Every so often, I like to go against the grain, fight against the tide and, metaphorically, hit my head repeatedly against a brick wall. I like to look at a current issue and look at it from the opposite point of view and develop a reasoned argument. I could easily follow the crowd and surf the waves of popularity and, possibly, common sense, but I like to think about all aspects of an issue before I pick up my pitchfork and flaming torch and storm the castle.
The recent grammar test for Year 6s has caused lots of publicity. We have had teachers boasting they couldn’t answer the paper. We have had famous writers saying that they couldn’t possibly complete the paper. We have had headteachers writing letters to students openly critiquing the tests. We have had teachers making students write letters to the Prime Minister to abolish the tests because of the stress it has caused them. I think it is fair to say that there is no love for the test. I have, however, sat and read all the articles and listened to all the discussions and they have been all one-sided. Everybody is in agreement it is rubbish, but I am not so sure.
Point 1: It is stressful.
One argument that has been paraded around by novelists and writers is that it causes stress. The test apparently causes stress for the children at a time they should be enjoying life. This week I have seen Year 11s sit their GCSE exams for English and Maths. The exams could be described as a very stressful time as their future is dependent on the result of their performance. The path they take will be influenced by that one paper. There are high stakes involved. As teachers, we help them manage with that stress. As a head of department, I speak to students before and after the exams. I cajole and reassure before and after an exam. This week I had to support a student who felt they had underperformed in one particular exam. I metaphorically picked them up and helped them place a bit of perspective on things. A student feeds off a teacher for emotions.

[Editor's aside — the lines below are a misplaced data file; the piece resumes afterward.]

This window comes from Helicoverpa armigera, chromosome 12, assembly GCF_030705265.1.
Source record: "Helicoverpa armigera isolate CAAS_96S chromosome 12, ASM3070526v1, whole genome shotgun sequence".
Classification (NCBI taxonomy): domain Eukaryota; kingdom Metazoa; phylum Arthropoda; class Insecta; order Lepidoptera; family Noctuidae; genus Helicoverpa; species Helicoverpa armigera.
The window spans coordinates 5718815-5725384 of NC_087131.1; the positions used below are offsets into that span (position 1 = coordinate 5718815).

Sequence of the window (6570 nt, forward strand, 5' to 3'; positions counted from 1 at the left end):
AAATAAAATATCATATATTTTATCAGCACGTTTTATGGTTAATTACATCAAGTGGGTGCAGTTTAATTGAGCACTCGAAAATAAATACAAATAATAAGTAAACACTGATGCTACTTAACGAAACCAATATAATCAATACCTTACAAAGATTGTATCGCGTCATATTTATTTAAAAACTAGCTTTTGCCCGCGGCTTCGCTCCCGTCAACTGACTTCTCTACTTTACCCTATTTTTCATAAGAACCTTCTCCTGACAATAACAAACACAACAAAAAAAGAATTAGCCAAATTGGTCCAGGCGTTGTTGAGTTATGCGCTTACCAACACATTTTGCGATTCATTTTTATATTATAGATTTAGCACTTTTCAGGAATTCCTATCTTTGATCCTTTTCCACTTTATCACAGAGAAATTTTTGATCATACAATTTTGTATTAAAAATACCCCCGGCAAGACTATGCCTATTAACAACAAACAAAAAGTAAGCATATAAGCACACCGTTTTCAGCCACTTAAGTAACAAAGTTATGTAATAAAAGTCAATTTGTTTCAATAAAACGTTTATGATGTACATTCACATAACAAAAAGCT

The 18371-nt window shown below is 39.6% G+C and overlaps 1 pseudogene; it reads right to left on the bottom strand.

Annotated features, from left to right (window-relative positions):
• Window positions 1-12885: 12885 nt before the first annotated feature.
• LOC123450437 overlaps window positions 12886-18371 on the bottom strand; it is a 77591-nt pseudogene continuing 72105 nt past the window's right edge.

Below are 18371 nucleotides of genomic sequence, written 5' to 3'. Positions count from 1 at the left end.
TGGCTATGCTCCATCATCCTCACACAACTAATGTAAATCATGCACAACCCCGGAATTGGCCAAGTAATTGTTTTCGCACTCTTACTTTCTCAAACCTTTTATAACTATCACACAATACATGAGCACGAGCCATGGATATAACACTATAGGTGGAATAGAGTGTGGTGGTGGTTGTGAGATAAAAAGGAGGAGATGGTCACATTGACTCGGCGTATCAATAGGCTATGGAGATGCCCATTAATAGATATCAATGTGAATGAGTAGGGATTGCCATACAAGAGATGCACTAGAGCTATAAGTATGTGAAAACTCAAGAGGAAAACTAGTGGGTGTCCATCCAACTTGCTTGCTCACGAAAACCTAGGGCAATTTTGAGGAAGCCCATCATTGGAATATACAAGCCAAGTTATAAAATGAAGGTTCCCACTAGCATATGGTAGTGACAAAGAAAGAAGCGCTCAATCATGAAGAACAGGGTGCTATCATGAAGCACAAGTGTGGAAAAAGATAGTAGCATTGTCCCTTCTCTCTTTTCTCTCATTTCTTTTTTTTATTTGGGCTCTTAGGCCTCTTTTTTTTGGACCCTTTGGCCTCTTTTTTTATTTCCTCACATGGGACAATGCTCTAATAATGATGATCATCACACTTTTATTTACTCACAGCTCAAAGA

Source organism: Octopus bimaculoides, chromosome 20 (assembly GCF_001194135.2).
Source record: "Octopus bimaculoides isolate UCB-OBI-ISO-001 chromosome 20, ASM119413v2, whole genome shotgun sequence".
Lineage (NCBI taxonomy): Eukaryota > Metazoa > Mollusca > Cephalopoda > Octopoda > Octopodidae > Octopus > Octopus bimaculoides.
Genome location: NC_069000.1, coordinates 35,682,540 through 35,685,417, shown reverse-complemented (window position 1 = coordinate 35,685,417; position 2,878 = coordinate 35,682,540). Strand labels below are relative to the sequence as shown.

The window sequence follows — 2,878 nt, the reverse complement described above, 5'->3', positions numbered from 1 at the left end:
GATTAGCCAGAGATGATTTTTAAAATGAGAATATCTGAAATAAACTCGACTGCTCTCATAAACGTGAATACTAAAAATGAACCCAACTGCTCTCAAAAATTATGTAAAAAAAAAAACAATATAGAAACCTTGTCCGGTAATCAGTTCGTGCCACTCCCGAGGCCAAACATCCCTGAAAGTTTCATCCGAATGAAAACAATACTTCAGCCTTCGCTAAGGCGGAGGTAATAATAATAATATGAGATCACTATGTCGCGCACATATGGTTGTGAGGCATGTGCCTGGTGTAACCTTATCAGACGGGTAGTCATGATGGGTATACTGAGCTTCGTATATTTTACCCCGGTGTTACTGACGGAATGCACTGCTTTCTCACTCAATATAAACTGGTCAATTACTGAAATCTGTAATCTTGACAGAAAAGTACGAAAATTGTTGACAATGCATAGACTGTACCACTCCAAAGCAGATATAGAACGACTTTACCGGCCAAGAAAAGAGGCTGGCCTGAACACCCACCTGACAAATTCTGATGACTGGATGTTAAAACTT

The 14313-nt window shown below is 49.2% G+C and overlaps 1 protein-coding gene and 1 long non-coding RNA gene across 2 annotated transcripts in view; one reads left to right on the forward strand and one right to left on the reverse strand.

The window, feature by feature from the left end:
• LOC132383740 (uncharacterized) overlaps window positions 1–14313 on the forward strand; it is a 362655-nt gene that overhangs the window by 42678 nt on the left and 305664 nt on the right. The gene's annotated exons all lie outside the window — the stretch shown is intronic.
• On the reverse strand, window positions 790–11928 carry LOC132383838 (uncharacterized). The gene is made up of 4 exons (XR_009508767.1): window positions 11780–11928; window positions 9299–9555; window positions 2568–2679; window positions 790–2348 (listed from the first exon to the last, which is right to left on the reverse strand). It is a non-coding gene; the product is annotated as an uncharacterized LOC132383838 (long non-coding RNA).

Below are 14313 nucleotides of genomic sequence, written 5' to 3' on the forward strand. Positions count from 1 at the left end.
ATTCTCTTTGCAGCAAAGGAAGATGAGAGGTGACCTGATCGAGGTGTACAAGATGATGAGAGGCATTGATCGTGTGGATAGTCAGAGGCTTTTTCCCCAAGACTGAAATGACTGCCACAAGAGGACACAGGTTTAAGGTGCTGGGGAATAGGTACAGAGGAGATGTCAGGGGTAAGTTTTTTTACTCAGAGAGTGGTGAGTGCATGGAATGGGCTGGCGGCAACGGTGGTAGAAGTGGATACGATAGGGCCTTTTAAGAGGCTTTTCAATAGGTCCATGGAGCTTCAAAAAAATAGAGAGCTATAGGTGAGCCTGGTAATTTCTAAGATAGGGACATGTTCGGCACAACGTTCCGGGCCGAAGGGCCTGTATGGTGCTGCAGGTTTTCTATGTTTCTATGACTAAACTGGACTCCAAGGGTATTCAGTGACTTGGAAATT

Exams and tests are stressful in nature, but it is the teacher’s reaction to the test and the consequences of the testing that are important. What is making a grammar test so stressful? Why is it more stressful than a writing test? Or a reading test? Are we, as teachers, transferring our stresses onto the students? For teachers, we know there are high stakes for schools. SATs are an accurate or inaccurate measuring stick of teaching quality in a school. But, what does the test mean to the student? All students want to do well. I can see how a student might be worried about this fact. They want to do well. They want to please their parents. They want to please the teacher. They want to show off. But, what makes this test more stressful than other tests? What do the students think will happen if they do badly with this one grammar test?
I’d like to know why a headteacher wrote a letter to students, because the question I’d be asking is: what is the real cause of the stress? What will happen if the student does badly in the test? Nothing much. Secondary schools will use the data in some way or not. But it is not clear and concrete as to what the outcome of the tests are likely to be. Stress is like a disease. It spreads and mutates. A stressed headteacher means stressed heads of department which means stressed teachers which results in stressed students. Students don’t get stressed in isolation. They must have something around them signalling that this is a stressful situation.